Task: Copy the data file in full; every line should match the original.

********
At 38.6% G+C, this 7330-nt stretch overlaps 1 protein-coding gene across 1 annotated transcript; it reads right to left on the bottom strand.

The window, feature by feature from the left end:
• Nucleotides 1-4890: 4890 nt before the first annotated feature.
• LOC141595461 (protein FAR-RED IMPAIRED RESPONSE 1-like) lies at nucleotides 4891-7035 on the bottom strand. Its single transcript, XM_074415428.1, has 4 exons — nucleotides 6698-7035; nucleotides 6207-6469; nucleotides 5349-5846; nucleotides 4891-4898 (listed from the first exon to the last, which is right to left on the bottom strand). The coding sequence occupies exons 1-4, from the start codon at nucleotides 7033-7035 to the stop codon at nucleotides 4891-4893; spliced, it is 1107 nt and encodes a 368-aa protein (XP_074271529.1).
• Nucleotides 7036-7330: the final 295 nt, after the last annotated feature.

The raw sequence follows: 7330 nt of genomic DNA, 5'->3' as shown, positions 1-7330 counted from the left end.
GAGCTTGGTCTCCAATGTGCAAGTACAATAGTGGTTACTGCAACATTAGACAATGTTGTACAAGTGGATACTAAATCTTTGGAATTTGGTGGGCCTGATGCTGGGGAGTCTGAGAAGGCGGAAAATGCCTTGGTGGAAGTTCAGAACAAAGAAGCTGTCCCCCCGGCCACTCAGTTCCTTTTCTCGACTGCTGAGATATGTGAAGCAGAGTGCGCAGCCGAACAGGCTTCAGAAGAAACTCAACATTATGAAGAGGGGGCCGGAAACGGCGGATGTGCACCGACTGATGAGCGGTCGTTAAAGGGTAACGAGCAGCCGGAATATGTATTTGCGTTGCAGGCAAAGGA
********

At 38.6% G+C, this 7330-nt stretch overlaps 1 protein-coding gene across 1 annotated transcript; it reads right to left on the bottom strand.

The window, feature by feature from the left end:
• Nucleotides 1-4890: 4890 nt before the first annotated feature.
• LOC141595461 (protein FAR-RED IMPAIRED RESPONSE 1-like) lies at nucleotides 4891-7035 on the bottom strand. Its single transcript, XM_074415428.1, has 4 exons — nucleotides 6698-7035; nucleotides 6207-6469; nucleotides 5349-5846; nucleotides 4891-4898 (listed from the first exon to the last, which is right to left on the bottom strand). The coding sequence occupies exons 1-4, from the start codon at nucleotides 7033-7035 to the stop codon at nucleotides 4891-4893; spliced, it is 1107 nt and encodes a 368-aa protein (XP_074271529.1).
• Nucleotides 7036-7330: the final 295 nt, after the last annotated feature.

The raw sequence follows: 7330 nt of genomic DNA, 5'->3' as shown, positions 1-7330 counted from the left end.
GAGCTTGGTCTCCAATGTGCAAGTACAATAGTGGTTACTGCAACATTAGACAATGTTGTACAAGTGGATACTAAATCTTTGGAATTTGGTGGGCCTGATGCTGGGGAGTCTGAGAAGGCGGAAAATGCCTTGGTGGAAGTTCAGAACAAAGAAGCTGTCCCCCCGGCCACTCAGTTCCTTTTCTCGACTGCTGAGATATGTGAAGCAGAGTGCGCAGCCGAACAGGCTTCAGAAGAAACTCAACATTATGAAGAGGGGGCCGGAAACGGCGGATGTGCACCGACTGATGAGCGGTCGTTAAAGGGTAACGAGCAGCCGGAATATGTATTTGCGTTGCAGGCAAAGGA